Functional Dyspepsia, 2016

Nicholas J. Talley; Marjorie M. Walker; Gerald Holtmann


Curr Opin Gastroenterol. 2016;32(6):467-473. 

In This Article

Role of Diet

As the majority of patients with functional dyspepsia have PDS, there has been an increasing interest in dietary triggers. Göktas et al.[14] report dietary data on 168 cases with functional dyspepsia and 135 healthy controls; fatty and fried foods as well as spicy foods (but not wheat) were more likely to precipitate symptoms in all subtypes of functional dyspepsia cases. A body of work has implicated fat in meals as precipitating symptoms of dyspepsia. As Feinle-Bisset[15] points out in an excellent review, entry of the meal contents into the duodenum is key; small bowel receptors release hormones such as CCK, which alters gastroduodenal function, including gastric emptying rates, as well as signaling the brain. This suggests a central role for duodenal dysfunction in functional dyspepsia. Carbonated drinks also aggravated PDS, but snacks and meal frequency were not associated with symptoms of functional dyspepsia.[14]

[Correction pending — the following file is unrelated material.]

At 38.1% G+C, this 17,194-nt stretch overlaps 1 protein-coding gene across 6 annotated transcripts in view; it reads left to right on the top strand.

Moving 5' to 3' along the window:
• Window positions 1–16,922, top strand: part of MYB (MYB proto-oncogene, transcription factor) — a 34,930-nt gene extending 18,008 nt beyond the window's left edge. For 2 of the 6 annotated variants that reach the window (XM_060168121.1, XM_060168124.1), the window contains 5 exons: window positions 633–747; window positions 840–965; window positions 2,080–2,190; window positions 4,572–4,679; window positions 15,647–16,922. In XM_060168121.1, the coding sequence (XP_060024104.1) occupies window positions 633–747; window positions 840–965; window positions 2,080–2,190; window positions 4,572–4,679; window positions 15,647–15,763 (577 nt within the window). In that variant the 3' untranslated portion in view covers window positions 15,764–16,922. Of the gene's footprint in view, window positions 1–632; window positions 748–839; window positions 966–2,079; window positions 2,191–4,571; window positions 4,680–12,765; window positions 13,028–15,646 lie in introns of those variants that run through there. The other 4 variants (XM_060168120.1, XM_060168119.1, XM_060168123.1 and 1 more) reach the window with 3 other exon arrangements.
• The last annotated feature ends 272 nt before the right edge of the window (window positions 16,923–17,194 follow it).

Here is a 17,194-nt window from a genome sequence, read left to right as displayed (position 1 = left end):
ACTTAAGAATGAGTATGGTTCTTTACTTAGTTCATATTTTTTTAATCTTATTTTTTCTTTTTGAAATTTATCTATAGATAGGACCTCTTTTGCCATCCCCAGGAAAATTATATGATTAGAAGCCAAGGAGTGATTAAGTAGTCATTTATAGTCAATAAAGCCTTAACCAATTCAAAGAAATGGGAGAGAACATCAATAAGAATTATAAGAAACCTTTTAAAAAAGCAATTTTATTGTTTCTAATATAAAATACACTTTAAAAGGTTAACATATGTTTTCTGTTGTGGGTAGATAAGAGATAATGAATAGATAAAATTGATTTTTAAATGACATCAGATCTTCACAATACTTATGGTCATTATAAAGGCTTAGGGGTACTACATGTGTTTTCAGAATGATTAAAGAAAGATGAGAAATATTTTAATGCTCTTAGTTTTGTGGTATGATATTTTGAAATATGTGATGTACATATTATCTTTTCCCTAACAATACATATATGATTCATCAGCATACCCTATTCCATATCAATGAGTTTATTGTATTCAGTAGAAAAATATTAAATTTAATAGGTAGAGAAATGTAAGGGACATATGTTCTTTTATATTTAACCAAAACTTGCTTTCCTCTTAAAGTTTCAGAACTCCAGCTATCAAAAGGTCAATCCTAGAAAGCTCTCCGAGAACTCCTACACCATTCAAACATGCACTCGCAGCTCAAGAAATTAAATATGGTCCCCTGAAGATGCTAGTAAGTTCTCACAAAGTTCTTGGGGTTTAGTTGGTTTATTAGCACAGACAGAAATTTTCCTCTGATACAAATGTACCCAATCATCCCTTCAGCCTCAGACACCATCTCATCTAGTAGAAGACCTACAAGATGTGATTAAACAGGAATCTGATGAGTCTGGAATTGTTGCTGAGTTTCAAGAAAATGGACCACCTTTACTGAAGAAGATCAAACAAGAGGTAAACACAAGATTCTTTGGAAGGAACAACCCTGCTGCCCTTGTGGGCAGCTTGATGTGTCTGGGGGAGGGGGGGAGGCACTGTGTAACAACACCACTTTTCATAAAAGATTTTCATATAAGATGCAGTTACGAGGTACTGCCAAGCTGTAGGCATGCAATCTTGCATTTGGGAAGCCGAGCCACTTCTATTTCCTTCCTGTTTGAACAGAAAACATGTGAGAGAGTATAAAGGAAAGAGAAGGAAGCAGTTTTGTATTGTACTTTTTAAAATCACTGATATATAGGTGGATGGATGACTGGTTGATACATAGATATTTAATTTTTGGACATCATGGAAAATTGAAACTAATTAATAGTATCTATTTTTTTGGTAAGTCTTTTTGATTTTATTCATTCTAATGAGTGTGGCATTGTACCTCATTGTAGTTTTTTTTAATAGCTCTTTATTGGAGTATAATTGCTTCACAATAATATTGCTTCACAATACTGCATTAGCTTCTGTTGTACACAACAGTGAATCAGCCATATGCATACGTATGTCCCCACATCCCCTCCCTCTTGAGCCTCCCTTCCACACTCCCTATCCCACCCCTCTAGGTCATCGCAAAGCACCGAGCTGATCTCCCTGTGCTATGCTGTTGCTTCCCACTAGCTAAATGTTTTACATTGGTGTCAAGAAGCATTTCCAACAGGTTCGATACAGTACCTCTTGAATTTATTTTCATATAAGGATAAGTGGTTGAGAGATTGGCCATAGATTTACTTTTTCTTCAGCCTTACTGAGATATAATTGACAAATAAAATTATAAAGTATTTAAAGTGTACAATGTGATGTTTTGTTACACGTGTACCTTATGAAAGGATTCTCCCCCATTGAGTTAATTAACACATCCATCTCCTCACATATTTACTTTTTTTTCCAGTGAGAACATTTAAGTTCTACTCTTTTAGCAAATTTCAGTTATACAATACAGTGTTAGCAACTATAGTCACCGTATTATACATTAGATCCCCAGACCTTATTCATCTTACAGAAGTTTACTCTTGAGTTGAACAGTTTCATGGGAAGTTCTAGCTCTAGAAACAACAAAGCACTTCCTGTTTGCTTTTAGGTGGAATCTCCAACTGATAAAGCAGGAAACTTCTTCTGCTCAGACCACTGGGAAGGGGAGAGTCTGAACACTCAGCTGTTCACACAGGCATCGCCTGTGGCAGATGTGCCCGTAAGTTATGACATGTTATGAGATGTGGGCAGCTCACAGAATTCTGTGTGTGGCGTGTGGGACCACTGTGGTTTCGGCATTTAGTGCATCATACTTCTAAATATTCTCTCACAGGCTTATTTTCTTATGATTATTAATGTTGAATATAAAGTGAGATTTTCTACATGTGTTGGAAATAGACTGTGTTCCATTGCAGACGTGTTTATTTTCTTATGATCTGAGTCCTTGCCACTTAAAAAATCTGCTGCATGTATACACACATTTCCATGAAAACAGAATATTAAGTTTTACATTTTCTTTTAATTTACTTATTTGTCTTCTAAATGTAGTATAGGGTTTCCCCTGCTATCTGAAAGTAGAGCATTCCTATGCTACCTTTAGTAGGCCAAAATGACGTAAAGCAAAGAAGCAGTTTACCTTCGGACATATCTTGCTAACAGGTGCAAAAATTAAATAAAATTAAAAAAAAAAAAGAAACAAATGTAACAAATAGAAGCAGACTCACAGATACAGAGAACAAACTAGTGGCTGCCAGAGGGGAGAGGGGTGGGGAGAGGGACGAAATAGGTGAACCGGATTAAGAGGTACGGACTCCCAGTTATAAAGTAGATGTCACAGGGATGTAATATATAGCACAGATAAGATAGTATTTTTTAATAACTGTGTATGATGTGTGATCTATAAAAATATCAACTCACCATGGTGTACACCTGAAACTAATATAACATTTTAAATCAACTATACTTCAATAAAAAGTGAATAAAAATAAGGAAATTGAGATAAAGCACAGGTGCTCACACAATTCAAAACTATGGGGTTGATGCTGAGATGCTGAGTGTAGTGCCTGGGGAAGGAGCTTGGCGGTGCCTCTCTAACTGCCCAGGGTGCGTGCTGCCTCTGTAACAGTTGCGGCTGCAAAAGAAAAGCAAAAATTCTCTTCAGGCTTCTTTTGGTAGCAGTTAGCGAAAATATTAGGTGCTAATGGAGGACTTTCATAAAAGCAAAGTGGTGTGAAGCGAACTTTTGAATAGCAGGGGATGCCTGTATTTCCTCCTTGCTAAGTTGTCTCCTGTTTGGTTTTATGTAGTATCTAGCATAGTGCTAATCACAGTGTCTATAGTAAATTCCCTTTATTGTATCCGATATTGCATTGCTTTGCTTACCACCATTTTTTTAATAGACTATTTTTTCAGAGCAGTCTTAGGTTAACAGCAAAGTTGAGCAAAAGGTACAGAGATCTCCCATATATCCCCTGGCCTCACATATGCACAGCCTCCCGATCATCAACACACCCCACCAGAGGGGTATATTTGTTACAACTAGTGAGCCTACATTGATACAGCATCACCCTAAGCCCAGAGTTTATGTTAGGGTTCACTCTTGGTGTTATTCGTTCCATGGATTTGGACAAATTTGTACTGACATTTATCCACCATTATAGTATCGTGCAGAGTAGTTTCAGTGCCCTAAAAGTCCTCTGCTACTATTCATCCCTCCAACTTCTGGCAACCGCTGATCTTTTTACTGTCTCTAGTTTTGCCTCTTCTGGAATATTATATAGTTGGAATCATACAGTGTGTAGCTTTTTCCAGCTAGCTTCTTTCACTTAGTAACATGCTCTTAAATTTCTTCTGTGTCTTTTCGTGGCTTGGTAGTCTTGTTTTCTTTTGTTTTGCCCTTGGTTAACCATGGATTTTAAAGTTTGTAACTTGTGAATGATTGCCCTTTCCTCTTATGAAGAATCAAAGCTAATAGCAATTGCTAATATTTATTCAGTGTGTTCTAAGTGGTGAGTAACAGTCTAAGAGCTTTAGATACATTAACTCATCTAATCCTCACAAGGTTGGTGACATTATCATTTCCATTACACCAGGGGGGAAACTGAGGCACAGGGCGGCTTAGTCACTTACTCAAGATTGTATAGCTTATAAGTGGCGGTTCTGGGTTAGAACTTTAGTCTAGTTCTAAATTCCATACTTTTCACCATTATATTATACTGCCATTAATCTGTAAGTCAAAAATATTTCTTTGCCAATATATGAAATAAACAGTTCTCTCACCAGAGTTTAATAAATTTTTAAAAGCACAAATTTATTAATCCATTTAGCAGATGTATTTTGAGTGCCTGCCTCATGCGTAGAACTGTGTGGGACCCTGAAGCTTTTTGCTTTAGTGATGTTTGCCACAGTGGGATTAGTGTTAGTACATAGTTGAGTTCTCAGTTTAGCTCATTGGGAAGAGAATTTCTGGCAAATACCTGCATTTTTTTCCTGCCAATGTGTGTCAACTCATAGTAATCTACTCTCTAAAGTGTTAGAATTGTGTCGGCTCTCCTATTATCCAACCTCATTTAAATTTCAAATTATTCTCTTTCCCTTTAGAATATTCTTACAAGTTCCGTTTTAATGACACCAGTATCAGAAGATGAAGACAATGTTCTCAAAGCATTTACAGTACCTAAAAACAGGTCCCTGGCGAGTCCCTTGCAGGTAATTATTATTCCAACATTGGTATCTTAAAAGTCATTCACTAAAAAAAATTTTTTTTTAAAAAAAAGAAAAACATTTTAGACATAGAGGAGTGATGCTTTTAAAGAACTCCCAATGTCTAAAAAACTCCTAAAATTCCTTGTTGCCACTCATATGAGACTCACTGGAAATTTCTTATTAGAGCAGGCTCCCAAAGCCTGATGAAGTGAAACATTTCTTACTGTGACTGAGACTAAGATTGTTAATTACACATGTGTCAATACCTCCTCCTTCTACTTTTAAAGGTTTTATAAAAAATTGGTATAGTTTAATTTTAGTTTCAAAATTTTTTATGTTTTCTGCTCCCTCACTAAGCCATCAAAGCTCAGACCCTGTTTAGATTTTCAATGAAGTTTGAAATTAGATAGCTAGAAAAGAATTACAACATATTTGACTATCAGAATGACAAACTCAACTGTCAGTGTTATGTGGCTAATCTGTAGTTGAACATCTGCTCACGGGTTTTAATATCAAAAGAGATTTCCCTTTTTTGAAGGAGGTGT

In contrast, an Iranian study reported in a cross-sectional analysis of 4763 adults that more frequent meals were associated with less early satiety, and frequent consumption of snacks appeared protective, although it is likely those who have early satiety avoid large meals and snacks because symptoms are precipitated.[16]